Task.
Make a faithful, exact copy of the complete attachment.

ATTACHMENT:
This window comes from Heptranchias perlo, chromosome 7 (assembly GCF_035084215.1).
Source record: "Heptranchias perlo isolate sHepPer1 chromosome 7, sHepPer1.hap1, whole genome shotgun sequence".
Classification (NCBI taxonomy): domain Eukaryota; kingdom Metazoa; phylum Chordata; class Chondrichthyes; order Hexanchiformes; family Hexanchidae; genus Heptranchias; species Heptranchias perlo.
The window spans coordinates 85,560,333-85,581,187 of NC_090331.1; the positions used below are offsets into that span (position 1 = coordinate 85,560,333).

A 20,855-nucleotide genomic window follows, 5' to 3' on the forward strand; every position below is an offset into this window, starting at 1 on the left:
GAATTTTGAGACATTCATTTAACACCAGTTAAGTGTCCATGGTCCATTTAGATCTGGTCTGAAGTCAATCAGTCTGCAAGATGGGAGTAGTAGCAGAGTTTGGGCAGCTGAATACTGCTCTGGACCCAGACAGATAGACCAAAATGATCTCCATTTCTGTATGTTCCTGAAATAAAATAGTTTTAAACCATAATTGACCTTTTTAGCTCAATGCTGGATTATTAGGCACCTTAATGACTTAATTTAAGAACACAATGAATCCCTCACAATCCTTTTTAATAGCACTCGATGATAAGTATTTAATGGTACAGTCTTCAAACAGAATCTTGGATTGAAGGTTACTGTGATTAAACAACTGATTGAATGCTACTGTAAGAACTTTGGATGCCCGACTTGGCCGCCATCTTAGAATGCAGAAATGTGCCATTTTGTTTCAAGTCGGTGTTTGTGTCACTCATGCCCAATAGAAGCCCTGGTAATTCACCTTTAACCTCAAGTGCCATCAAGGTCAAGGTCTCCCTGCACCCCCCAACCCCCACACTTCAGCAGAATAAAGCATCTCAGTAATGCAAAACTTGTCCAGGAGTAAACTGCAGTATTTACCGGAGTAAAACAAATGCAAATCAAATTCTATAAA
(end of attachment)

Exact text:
This window comes from Heptranchias perlo, chromosome 7 (assembly GCF_035084215.1).
Source record: "Heptranchias perlo isolate sHepPer1 chromosome 7, sHepPer1.hap1, whole genome shotgun sequence".
Classification (NCBI taxonomy): domain Eukaryota; kingdom Metazoa; phylum Chordata; class Chondrichthyes; order Hexanchiformes; family Hexanchidae; genus Heptranchias; species Heptranchias perlo.
The window spans coordinates 85,560,333-85,581,187 of NC_090331.1; the positions used below are offsets into that span (position 1 = coordinate 85,560,333).

A 20,855-nucleotide genomic window follows, 5' to 3' on the forward strand; every position below is an offset into this window, starting at 1 on the left:
GAATTTTGAGACATTCATTTAACACCAGTTAAGTGTCCATGGTCCATTTAGATCTGGTCTGAAGTCAATCAGTCTGCAAGATGGGAGTAGTAGCAGAGTTTGGGCAGCTGAATACTGCTCTGGACCCAGACAGATAGACCAAAATGATCTCCATTTCTGTATGTTCCTGAAATAAAATAGTTTTAAACCATAATTGACCTTTTTAGCTCAATGCTGGATTATTAGGCACCTTAATGACTTAATTTAAGAACACAATGAATCCCTCACAATCCTTTTTAATAGCACTCGATGATAAGTATTTAATGGTACAGTCTTCAAACAGAATCTTGGATTGAAGGTTACTGTGATTAAACAACTGATTGAATGCTACTGTAAGAACTTTGGATGCCCGACTTGGCCGCCATCTTAGAATGCAGAAATGTGCCATTTTGTTTCAAGTCGGTGTTTGTGTCACTCATGCCCAATAGAAGCCCTGGTAATTCACCTTTAACCTCAAGTGCCATCAAGGTCAAGGTCTCCCTGCACCCCCCAACCCCCACACTTCAGCAGAATAAAGCATCTCAGTAATGCAAAACTTGTCCAGGAGTAAACTGCAGTATTTACCGGAGTAAAACAAATGCAAATCAAATTCTATAAA